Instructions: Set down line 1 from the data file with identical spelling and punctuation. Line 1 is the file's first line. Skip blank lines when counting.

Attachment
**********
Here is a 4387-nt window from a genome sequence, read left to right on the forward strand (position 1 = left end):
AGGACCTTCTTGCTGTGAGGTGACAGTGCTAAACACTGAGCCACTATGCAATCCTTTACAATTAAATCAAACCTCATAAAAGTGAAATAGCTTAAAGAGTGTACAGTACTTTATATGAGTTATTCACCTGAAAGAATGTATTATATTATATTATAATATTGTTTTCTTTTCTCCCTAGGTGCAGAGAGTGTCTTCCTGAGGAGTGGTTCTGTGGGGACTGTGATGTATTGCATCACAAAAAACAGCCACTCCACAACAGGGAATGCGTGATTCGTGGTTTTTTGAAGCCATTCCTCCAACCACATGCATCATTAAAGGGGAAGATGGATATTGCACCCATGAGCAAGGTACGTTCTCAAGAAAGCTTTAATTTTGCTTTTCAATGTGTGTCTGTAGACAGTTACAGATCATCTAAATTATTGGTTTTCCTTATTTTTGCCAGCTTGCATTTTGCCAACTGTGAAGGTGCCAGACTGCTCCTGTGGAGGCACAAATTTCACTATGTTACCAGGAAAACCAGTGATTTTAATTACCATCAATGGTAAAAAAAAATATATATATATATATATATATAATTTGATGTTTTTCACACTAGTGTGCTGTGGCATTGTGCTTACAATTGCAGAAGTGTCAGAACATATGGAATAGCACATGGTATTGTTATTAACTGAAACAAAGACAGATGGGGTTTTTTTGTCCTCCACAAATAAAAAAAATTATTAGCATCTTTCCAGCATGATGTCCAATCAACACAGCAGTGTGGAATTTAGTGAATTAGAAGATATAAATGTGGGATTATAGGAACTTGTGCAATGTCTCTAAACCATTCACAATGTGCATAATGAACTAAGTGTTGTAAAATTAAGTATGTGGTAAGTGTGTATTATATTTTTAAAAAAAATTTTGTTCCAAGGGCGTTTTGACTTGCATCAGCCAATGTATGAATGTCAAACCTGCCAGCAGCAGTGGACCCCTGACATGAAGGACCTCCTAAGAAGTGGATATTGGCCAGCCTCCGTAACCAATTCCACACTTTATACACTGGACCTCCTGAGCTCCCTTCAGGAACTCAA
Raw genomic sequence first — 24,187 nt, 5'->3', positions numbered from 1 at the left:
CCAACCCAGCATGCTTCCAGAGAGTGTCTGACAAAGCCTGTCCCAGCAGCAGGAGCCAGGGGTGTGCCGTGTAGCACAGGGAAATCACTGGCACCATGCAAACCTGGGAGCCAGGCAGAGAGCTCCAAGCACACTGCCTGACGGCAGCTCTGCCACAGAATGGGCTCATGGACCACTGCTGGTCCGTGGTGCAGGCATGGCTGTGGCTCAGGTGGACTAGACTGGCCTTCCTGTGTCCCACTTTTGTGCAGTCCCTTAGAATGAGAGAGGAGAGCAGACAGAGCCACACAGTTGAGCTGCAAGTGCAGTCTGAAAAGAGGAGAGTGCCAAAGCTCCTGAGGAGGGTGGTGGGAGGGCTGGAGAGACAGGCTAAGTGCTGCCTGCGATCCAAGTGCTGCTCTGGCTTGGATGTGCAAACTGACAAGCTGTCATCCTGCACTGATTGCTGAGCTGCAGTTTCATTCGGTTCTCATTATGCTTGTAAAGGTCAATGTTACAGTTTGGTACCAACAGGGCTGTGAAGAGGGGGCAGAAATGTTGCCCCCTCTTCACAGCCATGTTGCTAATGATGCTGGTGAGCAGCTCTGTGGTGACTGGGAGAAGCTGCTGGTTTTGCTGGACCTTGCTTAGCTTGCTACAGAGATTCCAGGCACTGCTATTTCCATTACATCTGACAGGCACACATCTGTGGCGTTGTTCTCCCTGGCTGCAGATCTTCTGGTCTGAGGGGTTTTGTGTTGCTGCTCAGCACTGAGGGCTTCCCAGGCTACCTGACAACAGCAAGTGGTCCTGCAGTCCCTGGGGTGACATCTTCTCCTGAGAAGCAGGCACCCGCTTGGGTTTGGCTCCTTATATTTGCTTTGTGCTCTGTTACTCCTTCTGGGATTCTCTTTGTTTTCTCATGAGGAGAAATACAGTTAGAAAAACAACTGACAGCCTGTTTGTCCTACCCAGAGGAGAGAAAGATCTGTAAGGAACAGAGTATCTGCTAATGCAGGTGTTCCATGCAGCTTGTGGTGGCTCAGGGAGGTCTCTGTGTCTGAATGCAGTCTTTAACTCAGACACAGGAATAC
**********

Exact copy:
Here is a 4387-nt window from a genome sequence, read left to right on the forward strand (position 1 = left end):